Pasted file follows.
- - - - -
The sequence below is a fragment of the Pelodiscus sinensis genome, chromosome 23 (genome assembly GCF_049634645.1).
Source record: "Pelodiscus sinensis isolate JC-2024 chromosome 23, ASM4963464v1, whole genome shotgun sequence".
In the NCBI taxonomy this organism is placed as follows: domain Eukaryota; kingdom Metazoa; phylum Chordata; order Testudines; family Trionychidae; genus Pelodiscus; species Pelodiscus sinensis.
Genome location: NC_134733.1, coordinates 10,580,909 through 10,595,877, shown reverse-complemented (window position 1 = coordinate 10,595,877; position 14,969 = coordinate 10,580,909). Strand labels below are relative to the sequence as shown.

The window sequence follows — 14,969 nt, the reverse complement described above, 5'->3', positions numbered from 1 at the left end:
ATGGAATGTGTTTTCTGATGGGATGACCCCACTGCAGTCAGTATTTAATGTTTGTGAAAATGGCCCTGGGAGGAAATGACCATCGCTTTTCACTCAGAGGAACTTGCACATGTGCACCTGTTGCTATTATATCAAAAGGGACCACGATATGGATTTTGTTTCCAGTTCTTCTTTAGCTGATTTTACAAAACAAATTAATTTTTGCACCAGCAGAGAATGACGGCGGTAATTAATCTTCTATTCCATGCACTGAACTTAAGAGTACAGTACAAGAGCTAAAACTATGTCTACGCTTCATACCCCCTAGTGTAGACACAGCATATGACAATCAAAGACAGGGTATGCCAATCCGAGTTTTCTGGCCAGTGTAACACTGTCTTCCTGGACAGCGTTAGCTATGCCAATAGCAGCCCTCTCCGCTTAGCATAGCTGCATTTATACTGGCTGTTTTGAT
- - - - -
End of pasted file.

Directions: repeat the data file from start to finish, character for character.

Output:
The sequence below is a fragment of the Pelodiscus sinensis genome, chromosome 23 (genome assembly GCF_049634645.1).
Source record: "Pelodiscus sinensis isolate JC-2024 chromosome 23, ASM4963464v1, whole genome shotgun sequence".
In the NCBI taxonomy this organism is placed as follows: domain Eukaryota; kingdom Metazoa; phylum Chordata; order Testudines; family Trionychidae; genus Pelodiscus; species Pelodiscus sinensis.
Genome location: NC_134733.1, coordinates 10,580,909 through 10,595,877, shown reverse-complemented (window position 1 = coordinate 10,595,877; position 14,969 = coordinate 10,580,909). Strand labels below are relative to the sequence as shown.

The window sequence follows — 14,969 nt, the reverse complement described above, 5'->3', positions numbered from 1 at the left end:
ATGGAATGTGTTTTCTGATGGGATGACCCCACTGCAGTCAGTATTTAATGTTTGTGAAAATGGCCCTGGGAGGAAATGACCATCGCTTTTCACTCAGAGGAACTTGCACATGTGCACCTGTTGCTATTATATCAAAAGGGACCACGATATGGATTTTGTTTCCAGTTCTTCTTTAGCTGATTTTACAAAACAAATTAATTTTTGCACCAGCAGAGAATGACGGCGGTAATTAATCTTCTATTCCATGCACTGAACTTAAGAGTACAGTACAAGAGCTAAAACTATGTCTACGCTTCATACCCCCTAGTGTAGACACAGCATATGACAATCAAAGACAGGGTATGCCAATCCGAGTTTTCTGGCCAGTGTAACACTGTCTTCCTGGACAGCGTTAGCTATGCCAATAGCAGCCCTCTCCGCTTAGCATAGCTGCATTTATACTGGCTGTTTTGAT